A shitty picture of handwritten notes

Images of bodies are conjured up often in ruins, particularly by people’s jettisoned clothing and empty chairs which held bodies, but these other artefacts reveal that these ghosts also had minds. Notepads with logs of playtime activities in the child ward remind us that this was a work space/place for some and of childhood memories for others. Do these people still live? Do they think of this place? Is it full of their childhood memories, inscribed in the walls, peeling off with the puke-coloured yellow wallpaper? Would these artefacts that I am photographing be important to them, do these objects contain love or demons?



So these histories, fair enough, are enticing, but what about the present? Here we might begin to think about our experience, not in contrast with, but interwoven with these residual emotions and fleeting memories. We go to these places to read the inscriptions, to have bodily encounters which challenge our conception of everyday experience and to eventually begin writing ourselves into the landscape by photographing it / photographing ourselves in it. But we can also imagine the tendrils of emotion that we leave behind, the shared moments of fear and excitement that are left floating in the corners like smoke in a still room.

Writing ourselves into local history?

At some point we arrive at door of the future, and this is where I really get fired up about these new ideas. Part of our enjoyment of these places is clearly because of their ephemeral qualities – every time we go back to an asylum, it is different. Some explorer moved an old typewriter a meter to get better lighting on it, some chav tagged the place up, a group of kids had a party here., security put up a new board, a fox dragged the outside in. At the same time, the surrounding foliage is doing its slow work, with ivy creeping though the windows, mould taking down the walls, trees pushing through the floorboards, rain slowly picking at the roof tiles, encouraging the mould like a cheering fan in the stadium, “Yes, it screams, we can have this back too! Quick, they are not looking!” Our excitement registers when we see these changes because of our imagination of the future, because of the anticipated transience of these places. It gives us an image our ourselves written into this decaying future, our footprints in the dust.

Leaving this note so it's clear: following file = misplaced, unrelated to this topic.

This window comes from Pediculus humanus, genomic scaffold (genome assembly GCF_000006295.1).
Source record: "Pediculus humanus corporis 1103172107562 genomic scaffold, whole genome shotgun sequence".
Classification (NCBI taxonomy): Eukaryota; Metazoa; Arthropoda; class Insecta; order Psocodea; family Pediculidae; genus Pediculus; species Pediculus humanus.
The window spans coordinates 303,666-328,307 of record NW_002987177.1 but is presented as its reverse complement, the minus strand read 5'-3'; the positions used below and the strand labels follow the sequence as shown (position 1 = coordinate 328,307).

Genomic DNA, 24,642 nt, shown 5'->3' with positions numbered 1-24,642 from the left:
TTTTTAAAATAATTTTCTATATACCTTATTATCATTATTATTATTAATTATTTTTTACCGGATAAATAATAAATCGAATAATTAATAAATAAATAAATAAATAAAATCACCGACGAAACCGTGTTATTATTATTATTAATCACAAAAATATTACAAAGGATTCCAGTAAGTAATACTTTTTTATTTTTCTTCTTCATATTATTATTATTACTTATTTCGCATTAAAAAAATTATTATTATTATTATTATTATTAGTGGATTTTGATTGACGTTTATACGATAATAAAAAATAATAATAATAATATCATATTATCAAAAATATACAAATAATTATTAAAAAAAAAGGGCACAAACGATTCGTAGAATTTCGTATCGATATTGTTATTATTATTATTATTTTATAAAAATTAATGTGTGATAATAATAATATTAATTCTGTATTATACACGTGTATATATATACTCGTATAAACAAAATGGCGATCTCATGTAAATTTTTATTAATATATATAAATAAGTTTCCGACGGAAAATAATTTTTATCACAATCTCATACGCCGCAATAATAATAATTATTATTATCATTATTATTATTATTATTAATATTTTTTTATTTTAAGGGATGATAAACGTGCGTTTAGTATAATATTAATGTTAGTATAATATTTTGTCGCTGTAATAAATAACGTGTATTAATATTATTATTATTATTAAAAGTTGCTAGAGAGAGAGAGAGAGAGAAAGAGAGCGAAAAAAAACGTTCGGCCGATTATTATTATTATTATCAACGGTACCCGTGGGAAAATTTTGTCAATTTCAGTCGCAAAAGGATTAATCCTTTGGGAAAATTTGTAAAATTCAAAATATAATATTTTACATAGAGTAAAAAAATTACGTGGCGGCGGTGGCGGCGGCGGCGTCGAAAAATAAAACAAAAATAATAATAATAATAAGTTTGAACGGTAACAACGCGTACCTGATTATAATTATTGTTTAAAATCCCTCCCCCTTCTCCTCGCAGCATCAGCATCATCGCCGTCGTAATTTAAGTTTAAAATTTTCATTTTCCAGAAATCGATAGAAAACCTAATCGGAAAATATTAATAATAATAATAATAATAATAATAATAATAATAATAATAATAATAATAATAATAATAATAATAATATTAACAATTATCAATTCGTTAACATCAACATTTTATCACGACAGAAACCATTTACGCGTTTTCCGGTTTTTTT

And this, I would argue, is exactly what is missing from interpreted historic spaces or managed heritage sites – we cannot anticipate their transience because their material and memorial trajectory is regulated. We cannot see ourselves written into their futures because we are not ‘allowed’ to write ourselves into them. This is a point that heritage managers would be remiss to ignore.

But Marc was quick to reveal yet another aspect of these possible futures; that it is not just decaying places with are in a state of exciting anticipated transience. Infiltration of live sites such as construction sites also reveal potential futures, ones that we can imagine but may be difficult to see.

With rumours swirling about the imminent death of the West Park asylum, reinforced by the loss of Cane Hill, I thought about the fact that yesterday might be my first and last visit to West Park. Although it was bittersweet, I have to say that the awareness heightened my experience, creating an impetus for appreciation that may not otherwise have been as sharp. Maybe this is the point (conscious or unconscious) of these sorts of rumours – to heighten our experiences of exploration.

A premature goodbye?

Tags : , , , , , , , , , , , , , , , , , , , , , | 5 comments

Catching up after MultipliCITIES

Posted by Bradley L. Garrett on Saturday Nov 8, 2008 Under Cultural Geography, Uncategorized

Just spent two days at the Royal Geographic Society Urban Research Group’s 2-day MultipliCITIES conference at Queen Mary, University of London.

It was a fantastic two days filled with a lot of great talks. Unfortunately, I found out about it a bit late to give one.

Thanks to the Urban Research group for organizing this! Now on to the CHAT conference next week!

Tags : , , , | Comments Off on Catching up after MultipliCITIES